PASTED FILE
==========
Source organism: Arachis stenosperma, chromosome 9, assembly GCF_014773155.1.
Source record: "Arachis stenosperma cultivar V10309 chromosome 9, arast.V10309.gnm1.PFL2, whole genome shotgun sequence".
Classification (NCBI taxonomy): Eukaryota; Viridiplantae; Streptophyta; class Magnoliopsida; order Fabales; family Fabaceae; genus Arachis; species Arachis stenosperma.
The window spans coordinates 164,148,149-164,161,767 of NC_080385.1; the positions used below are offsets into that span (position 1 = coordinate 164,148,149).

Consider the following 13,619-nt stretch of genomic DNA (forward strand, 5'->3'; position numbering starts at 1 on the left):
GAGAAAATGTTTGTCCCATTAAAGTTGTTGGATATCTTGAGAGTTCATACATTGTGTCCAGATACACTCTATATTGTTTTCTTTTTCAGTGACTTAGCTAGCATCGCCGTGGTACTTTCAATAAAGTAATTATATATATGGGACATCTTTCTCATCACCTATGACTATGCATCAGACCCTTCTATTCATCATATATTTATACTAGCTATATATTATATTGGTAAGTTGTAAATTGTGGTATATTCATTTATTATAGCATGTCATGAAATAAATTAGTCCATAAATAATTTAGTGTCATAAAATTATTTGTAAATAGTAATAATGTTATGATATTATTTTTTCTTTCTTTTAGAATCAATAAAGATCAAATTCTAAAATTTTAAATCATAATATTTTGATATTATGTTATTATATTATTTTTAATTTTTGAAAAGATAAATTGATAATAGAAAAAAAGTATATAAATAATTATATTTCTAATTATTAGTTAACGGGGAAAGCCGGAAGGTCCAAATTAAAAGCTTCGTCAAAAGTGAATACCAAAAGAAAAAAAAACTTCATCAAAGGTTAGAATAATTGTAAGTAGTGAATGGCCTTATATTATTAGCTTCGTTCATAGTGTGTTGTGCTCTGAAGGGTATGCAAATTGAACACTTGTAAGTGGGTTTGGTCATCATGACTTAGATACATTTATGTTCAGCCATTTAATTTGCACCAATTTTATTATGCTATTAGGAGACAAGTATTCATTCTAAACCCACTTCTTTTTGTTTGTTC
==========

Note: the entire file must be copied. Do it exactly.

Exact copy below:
Source organism: Arachis stenosperma, chromosome 9, assembly GCF_014773155.1.
Source record: "Arachis stenosperma cultivar V10309 chromosome 9, arast.V10309.gnm1.PFL2, whole genome shotgun sequence".
Classification (NCBI taxonomy): Eukaryota; Viridiplantae; Streptophyta; class Magnoliopsida; order Fabales; family Fabaceae; genus Arachis; species Arachis stenosperma.
The window spans coordinates 164,148,149-164,161,767 of NC_080385.1; the positions used below are offsets into that span (position 1 = coordinate 164,148,149).

Consider the following 13,619-nt stretch of genomic DNA (forward strand, 5'->3'; position numbering starts at 1 on the left):
GAGAAAATGTTTGTCCCATTAAAGTTGTTGGATATCTTGAGAGTTCATACATTGTGTCCAGATACACTCTATATTGTTTTCTTTTTCAGTGACTTAGCTAGCATCGCCGTGGTACTTTCAATAAAGTAATTATATATATGGGACATCTTTCTCATCACCTATGACTATGCATCAGACCCTTCTATTCATCATATATTTATACTAGCTATATATTATATTGGTAAGTTGTAAATTGTGGTATATTCATTTATTATAGCATGTCATGAAATAAATTAGTCCATAAATAATTTAGTGTCATAAAATTATTTGTAAATAGTAATAATGTTATGATATTATTTTTTCTTTCTTTTAGAATCAATAAAGATCAAATTCTAAAATTTTAAATCATAATATTTTGATATTATGTTATTATATTATTTTTAATTTTTGAAAAGATAAATTGATAATAGAAAAAAAGTATATAAATAATTATATTTCTAATTATTAGTTAACGGGGAAAGCCGGAAGGTCCAAATTAAAAGCTTCGTCAAAAGTGAATACCAAAAGAAAAAAAAACTTCATCAAAGGTTAGAATAATTGTAAGTAGTGAATGGCCTTATATTATTAGCTTCGTTCATAGTGTGTTGTGCTCTGAAGGGTATGCAAATTGAACACTTGTAAGTGGGTTTGGTCATCATGACTTAGATACATTTATGTTCAGCCATTTAATTTGCACCAATTTTATTATGCTATTAGGAGACAAGTATTCATTCTAAACCCACTTCTTTTTGTTTGTTC